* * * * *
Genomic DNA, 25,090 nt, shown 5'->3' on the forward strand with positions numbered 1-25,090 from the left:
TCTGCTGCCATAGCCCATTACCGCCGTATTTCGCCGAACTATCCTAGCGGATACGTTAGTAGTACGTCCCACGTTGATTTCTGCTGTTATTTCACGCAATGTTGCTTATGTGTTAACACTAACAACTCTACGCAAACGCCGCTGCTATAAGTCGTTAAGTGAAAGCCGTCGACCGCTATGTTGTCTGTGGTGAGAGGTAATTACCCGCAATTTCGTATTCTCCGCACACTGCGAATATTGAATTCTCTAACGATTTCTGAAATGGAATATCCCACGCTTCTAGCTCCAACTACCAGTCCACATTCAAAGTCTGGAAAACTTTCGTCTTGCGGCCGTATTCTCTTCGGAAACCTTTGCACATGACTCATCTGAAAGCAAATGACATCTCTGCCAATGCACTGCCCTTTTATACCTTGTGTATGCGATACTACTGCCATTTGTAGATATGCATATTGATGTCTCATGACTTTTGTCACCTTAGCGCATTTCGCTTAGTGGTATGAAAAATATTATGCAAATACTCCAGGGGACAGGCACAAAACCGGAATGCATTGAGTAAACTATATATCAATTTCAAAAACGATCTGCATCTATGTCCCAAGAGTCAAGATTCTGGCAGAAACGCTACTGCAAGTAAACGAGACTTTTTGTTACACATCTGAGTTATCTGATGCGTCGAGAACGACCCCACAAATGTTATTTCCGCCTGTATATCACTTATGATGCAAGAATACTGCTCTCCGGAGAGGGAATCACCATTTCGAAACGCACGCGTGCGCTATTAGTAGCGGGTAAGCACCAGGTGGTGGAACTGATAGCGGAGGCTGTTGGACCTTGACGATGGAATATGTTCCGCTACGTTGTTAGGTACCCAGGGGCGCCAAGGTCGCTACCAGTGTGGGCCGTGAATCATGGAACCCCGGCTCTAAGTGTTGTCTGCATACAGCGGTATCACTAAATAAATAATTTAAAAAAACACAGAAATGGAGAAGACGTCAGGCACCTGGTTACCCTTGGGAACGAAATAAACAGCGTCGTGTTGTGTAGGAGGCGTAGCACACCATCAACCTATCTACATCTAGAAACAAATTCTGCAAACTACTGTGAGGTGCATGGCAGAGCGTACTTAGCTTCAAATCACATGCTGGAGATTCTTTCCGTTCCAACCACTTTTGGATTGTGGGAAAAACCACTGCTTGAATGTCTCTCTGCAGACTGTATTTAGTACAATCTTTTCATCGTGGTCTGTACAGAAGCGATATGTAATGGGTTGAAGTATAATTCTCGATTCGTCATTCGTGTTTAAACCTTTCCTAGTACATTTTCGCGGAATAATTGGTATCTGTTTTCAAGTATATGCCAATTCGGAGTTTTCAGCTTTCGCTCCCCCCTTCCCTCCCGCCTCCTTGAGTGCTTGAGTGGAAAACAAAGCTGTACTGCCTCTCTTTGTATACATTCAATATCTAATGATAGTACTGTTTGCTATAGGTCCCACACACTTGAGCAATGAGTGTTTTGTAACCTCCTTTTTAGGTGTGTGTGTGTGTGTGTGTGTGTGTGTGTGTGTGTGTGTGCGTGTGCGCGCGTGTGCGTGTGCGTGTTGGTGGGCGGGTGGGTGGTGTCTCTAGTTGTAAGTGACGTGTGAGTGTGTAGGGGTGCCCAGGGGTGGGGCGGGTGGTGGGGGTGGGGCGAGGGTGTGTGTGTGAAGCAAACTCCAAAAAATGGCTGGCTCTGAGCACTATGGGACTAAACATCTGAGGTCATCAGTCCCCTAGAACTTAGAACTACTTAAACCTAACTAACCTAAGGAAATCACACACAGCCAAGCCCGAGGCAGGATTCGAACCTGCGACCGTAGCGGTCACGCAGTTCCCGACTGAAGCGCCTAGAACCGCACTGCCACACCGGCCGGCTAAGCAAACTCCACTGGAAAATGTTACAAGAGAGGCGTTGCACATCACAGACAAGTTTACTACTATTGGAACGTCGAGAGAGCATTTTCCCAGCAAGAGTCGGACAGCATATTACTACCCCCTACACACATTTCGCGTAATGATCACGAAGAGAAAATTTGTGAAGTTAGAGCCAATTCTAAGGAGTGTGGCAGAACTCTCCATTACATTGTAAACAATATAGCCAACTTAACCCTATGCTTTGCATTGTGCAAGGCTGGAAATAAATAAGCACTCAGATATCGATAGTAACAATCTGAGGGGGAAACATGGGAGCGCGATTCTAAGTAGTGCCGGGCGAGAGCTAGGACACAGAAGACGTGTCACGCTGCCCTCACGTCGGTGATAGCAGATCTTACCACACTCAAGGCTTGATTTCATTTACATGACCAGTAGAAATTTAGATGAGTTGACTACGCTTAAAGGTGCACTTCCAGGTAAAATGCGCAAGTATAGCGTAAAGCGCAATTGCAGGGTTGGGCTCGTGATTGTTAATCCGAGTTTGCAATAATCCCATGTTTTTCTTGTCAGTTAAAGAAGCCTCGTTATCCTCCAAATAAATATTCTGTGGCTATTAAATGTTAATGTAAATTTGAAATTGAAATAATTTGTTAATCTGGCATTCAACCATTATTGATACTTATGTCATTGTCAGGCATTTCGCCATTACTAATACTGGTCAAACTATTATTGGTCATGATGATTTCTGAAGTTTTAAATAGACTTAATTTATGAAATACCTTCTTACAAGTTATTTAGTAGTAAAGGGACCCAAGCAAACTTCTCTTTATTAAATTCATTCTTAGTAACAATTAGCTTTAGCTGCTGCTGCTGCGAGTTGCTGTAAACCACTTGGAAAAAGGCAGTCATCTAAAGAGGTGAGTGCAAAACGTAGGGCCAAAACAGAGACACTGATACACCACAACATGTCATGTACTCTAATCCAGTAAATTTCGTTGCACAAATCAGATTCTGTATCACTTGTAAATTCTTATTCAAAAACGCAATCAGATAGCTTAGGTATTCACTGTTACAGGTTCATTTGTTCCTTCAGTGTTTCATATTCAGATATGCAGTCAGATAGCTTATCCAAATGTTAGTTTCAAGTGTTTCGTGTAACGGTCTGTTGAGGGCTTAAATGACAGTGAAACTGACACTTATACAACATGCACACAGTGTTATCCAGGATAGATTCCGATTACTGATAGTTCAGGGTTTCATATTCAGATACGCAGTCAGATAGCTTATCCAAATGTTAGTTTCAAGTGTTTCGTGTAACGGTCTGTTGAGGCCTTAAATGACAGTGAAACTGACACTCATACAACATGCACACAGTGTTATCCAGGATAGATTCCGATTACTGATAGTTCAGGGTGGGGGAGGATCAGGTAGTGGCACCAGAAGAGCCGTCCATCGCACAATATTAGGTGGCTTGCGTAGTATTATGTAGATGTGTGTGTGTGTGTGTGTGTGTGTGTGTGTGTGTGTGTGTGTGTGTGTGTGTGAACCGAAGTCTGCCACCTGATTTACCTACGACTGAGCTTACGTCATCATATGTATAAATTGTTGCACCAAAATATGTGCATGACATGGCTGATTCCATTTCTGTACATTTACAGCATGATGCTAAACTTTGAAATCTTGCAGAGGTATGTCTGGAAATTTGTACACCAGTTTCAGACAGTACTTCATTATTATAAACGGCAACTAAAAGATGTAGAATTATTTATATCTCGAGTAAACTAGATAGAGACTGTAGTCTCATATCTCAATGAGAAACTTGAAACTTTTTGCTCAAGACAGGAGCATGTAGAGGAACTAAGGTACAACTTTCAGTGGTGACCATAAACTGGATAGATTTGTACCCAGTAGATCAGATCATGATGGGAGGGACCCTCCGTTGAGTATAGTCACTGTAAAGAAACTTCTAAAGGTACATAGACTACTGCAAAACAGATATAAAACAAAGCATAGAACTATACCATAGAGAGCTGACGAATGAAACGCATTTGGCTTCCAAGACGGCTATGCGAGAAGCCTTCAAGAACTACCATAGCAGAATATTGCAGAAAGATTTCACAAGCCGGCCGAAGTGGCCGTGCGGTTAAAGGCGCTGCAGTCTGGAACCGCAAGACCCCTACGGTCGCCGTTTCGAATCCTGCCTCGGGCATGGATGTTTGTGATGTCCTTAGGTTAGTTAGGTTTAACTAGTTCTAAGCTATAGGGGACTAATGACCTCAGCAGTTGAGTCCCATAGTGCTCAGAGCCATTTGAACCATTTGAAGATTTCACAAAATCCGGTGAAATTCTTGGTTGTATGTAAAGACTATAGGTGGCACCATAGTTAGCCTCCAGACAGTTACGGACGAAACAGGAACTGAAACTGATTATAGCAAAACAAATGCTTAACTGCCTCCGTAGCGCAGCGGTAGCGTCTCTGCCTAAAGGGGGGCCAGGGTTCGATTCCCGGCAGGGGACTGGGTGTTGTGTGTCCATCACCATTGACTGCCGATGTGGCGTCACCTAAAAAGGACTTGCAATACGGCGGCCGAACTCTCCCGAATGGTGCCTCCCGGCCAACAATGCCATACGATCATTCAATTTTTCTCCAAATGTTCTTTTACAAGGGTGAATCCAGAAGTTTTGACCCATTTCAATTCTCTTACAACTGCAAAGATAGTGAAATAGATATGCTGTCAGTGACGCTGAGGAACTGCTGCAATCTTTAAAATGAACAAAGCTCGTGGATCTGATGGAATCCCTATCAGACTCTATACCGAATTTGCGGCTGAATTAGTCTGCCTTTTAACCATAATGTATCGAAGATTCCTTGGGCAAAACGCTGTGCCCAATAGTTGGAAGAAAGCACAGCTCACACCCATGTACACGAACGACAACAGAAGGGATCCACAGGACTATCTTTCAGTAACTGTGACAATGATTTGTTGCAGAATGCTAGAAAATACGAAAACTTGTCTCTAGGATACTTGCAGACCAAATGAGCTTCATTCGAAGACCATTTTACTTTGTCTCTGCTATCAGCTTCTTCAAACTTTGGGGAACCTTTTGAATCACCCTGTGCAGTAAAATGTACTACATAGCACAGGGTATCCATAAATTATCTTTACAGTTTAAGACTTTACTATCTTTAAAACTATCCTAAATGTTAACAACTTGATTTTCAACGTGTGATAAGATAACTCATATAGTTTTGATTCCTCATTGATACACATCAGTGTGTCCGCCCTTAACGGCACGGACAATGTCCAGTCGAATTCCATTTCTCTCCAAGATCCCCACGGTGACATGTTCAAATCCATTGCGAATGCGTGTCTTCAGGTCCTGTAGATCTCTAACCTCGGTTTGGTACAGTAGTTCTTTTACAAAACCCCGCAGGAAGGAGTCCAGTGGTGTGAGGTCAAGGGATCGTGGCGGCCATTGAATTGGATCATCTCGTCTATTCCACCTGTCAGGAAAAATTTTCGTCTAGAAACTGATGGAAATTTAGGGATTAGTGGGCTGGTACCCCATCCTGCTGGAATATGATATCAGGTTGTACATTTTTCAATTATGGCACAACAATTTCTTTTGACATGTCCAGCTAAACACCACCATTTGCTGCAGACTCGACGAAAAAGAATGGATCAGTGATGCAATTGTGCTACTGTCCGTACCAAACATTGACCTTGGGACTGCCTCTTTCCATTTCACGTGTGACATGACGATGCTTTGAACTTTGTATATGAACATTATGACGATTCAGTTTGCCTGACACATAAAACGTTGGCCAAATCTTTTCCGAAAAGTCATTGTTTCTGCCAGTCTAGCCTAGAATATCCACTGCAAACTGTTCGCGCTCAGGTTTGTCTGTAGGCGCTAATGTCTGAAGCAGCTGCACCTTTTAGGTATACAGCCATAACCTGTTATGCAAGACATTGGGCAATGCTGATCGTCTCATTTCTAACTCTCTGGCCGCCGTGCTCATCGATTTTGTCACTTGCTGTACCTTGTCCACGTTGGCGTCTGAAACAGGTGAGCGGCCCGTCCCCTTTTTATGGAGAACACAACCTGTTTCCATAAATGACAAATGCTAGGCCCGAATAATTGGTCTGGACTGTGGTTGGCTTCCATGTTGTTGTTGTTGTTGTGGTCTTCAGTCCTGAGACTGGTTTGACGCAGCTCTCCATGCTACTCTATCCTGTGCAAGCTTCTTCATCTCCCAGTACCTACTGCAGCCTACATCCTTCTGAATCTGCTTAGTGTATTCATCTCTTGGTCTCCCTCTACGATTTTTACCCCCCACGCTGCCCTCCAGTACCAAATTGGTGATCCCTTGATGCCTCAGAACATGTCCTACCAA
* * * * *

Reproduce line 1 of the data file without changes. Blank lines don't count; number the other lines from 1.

Genomic DNA, 25,090 nt, shown 5'->3' on the forward strand with positions numbered 1-25,090 from the left: